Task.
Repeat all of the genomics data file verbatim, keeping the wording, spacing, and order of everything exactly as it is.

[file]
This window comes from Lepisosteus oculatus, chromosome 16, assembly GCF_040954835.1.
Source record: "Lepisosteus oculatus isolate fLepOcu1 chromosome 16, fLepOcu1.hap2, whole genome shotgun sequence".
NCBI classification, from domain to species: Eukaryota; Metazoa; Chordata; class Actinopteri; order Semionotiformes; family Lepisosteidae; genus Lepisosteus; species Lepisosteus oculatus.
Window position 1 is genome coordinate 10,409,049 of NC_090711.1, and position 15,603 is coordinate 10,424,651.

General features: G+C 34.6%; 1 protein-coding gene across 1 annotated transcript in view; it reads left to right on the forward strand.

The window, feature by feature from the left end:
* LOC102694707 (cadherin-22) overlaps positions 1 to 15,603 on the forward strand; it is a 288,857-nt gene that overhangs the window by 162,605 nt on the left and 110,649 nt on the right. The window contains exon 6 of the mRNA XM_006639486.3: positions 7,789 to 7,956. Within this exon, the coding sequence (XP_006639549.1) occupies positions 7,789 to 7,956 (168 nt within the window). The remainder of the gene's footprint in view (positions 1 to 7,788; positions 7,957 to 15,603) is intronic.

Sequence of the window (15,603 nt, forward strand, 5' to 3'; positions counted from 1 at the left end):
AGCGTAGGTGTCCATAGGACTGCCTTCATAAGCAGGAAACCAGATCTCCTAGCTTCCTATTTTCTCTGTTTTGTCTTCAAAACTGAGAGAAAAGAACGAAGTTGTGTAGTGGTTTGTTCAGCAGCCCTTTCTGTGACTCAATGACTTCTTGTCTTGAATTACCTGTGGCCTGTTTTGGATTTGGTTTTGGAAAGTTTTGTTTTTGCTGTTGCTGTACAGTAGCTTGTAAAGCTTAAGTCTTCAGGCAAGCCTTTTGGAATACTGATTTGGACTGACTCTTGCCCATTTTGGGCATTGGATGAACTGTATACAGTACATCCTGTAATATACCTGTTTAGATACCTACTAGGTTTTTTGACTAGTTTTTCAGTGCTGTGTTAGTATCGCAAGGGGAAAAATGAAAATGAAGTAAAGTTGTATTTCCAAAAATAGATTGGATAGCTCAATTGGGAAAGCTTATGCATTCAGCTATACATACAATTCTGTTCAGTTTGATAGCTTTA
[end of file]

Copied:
This window comes from Lepisosteus oculatus, chromosome 16, assembly GCF_040954835.1.
Source record: "Lepisosteus oculatus isolate fLepOcu1 chromosome 16, fLepOcu1.hap2, whole genome shotgun sequence".
NCBI classification, from domain to species: Eukaryota; Metazoa; Chordata; class Actinopteri; order Semionotiformes; family Lepisosteidae; genus Lepisosteus; species Lepisosteus oculatus.
Window position 1 is genome coordinate 10,409,049 of NC_090711.1, and position 15,603 is coordinate 10,424,651.

General features: G+C 34.6%; 1 protein-coding gene across 1 annotated transcript in view; it reads left to right on the forward strand.

The window, feature by feature from the left end:
* LOC102694707 (cadherin-22) overlaps positions 1 to 15,603 on the forward strand; it is a 288,857-nt gene that overhangs the window by 162,605 nt on the left and 110,649 nt on the right. The window contains exon 6 of the mRNA XM_006639486.3: positions 7,789 to 7,956. Within this exon, the coding sequence (XP_006639549.1) occupies positions 7,789 to 7,956 (168 nt within the window). The remainder of the gene's footprint in view (positions 1 to 7,788; positions 7,957 to 15,603) is intronic.

Sequence of the window (15,603 nt, forward strand, 5' to 3'; positions counted from 1 at the left end):
AGCGTAGGTGTCCATAGGACTGCCTTCATAAGCAGGAAACCAGATCTCCTAGCTTCCTATTTTCTCTGTTTTGTCTTCAAAACTGAGAGAAAAGAACGAAGTTGTGTAGTGGTTTGTTCAGCAGCCCTTTCTGTGACTCAATGACTTCTTGTCTTGAATTACCTGTGGCCTGTTTTGGATTTGGTTTTGGAAAGTTTTGTTTTTGCTGTTGCTGTACAGTAGCTTGTAAAGCTTAAGTCTTCAGGCAAGCCTTTTGGAATACTGATTTGGACTGACTCTTGCCCATTTTGGGCATTGGATGAACTGTATACAGTACATCCTGTAATATACCTGTTTAGATACCTACTAGGTTTTTTGACTAGTTTTTCAGTGCTGTGTTAGTATCGCAAGGGGAAAAATGAAAATGAAGTAAAGTTGTATTTCCAAAAATAGATTGGATAGCTCAATTGGGAAAGCTTATGCATTCAGCTATACATACAATTCTGTTCAGTTTGATAGCTTTA